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• Creation
• Ownership
• Agreements
• Wetlands
• Gateway Proposal
• Horses
• Towra as an Airport

Unique Towra Point



The waters around Towra Point support meadows of seagrasses. The main species are eelgrass (Zostera), strap weed (Posidonia) and paddle weed (Halophila). Preferring a soft sedimental bed like sand and mud, these flowering plants grow below the low tide level in the sheltered shallow waters.


The majority of mangroves are concentrated on the tidal margins of the bays. They excrete salt from their leaves and have the remarkable ability to change salt water into fresh. Mangroves produce significant amounts of leaf litter called "detritus", which breaks down and provides food for aquatic plants and invertebrate animals. They help to reduce water pollution, provide shelter, refuge and food for many forms of marine life, prevent bank erosion and act as nurseries for fish species.


Saltmarshes are distinguished by an absence of trees and are dominated by herbs, grasses and low shrubs. A saltmarsh is only covered by high tide during 'king tides' (the highest of the spring tides) which occur three or four times a year. The vegetation is limited to rushes, succulents, sedges and a few other salt-tolerant plant communities growing in the waterlogged soils.  Mangroves and saltmarshes co-exist.

Towra Dunes

These dunes were excavated in the mid 20 th century, leaving man-made lakes as deep as 10 metres below sea level. It has taken more than two decades since the ending of the sandmining on Towra for the artificial lakes to evolve into fragile ecosystems which sustain a population of the endangered Green and Golden Bell Frog and migratory and wading birds.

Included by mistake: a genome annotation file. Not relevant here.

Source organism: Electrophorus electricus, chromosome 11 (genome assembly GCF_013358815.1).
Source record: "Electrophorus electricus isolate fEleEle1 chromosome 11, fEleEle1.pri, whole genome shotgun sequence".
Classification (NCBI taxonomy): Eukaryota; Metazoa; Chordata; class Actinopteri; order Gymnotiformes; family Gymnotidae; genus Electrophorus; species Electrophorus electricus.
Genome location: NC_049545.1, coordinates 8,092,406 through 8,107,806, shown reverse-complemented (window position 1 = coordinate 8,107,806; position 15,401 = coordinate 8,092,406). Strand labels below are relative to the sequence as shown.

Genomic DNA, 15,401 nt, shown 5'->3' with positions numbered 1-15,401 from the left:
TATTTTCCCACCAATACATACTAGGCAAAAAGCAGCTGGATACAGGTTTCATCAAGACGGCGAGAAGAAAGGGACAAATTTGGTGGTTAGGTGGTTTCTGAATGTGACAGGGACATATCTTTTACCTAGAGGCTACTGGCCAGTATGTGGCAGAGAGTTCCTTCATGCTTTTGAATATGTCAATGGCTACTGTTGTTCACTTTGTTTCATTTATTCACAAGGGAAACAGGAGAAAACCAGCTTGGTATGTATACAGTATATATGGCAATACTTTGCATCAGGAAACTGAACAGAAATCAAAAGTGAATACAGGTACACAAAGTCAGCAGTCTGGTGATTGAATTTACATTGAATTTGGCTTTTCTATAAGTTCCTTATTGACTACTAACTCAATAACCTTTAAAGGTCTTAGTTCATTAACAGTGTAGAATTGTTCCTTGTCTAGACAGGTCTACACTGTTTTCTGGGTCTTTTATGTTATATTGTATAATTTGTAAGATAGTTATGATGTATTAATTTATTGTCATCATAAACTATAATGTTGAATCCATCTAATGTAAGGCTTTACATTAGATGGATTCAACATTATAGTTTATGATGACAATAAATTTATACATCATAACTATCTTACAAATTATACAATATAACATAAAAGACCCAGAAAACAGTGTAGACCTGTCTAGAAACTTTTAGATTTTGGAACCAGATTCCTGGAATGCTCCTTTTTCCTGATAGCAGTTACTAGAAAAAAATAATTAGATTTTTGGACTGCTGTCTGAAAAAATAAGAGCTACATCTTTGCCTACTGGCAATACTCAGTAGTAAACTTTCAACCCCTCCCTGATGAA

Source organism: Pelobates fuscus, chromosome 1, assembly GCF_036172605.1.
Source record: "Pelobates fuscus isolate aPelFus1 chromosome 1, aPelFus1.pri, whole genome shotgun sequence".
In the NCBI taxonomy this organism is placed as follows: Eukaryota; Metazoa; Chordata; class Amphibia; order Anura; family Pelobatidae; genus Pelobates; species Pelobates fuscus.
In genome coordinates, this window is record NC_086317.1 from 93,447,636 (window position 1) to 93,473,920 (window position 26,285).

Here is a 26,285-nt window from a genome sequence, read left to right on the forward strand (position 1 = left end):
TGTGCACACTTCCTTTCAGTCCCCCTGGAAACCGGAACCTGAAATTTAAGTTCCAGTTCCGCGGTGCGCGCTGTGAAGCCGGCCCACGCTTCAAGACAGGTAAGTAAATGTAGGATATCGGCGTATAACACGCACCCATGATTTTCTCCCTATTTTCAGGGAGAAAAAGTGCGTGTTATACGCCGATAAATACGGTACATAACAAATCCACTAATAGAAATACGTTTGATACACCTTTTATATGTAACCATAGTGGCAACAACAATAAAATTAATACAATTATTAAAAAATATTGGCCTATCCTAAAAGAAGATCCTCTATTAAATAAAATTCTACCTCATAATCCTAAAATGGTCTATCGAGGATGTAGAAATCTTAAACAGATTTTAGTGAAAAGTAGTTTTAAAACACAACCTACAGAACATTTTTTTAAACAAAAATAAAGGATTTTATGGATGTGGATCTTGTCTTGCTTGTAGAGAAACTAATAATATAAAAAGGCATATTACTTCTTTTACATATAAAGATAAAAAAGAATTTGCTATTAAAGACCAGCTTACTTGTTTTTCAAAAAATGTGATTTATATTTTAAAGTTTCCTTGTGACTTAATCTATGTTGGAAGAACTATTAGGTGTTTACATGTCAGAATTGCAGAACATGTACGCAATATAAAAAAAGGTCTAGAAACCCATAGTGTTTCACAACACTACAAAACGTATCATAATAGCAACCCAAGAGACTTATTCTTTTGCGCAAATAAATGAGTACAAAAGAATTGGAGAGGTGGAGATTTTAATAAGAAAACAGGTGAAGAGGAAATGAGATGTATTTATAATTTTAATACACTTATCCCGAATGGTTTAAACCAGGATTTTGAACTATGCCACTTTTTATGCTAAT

Littoral Forest

Small groves of littoral rainforest in the Reserve support endangered plant species. In the rainforest areas the canopy is sometimes closed, above an understorey of ferns; but today the native seedlings are struggling to survive against the impact of an invasion by lantana. Introduced noxious weeds and feral animals also pose a threat to all flora and fauna in the Reserve. Fortunately the volunteer 'Friends of Towra' and parties organised by the Sutherland Shire Environment Centre, with assistance of the National Parks and Wildlife Service, have regular working bees targeting these invaders and carrying out native bush regeneration.

Towra Lagoon

Captain Cook mapped Towra Lagoon in 1770 as a fresh water lake. Unfortunately, dredging in the once shallow Botany Bay has increased the intensity of waves hitting Towra Point, threatening its overall ecology and causing the water in the lagoon to become extremely brackish so that its previous inhabitants such as the tortoise have disappeared. Some 40 metres of beach in front of the lagoon has been eroded.  During 1997-98 environmentalist Bernie Clarke and the Environment Centre co-ordinated the construction of the 'Great Wall of Towra', a sandbag levee aimed at protecting Towra Lagoon from further inundation of salt water from Botany Bay. Unfortunately a big storm in May 1999 breached the wall.
The Great Wall of Towra during construction. Under the impact of storms so that salt water has again entered Towra Lagoon.
The hemp bags, however, rapidly deteriorated in the sun, allowing the wall to collapse.
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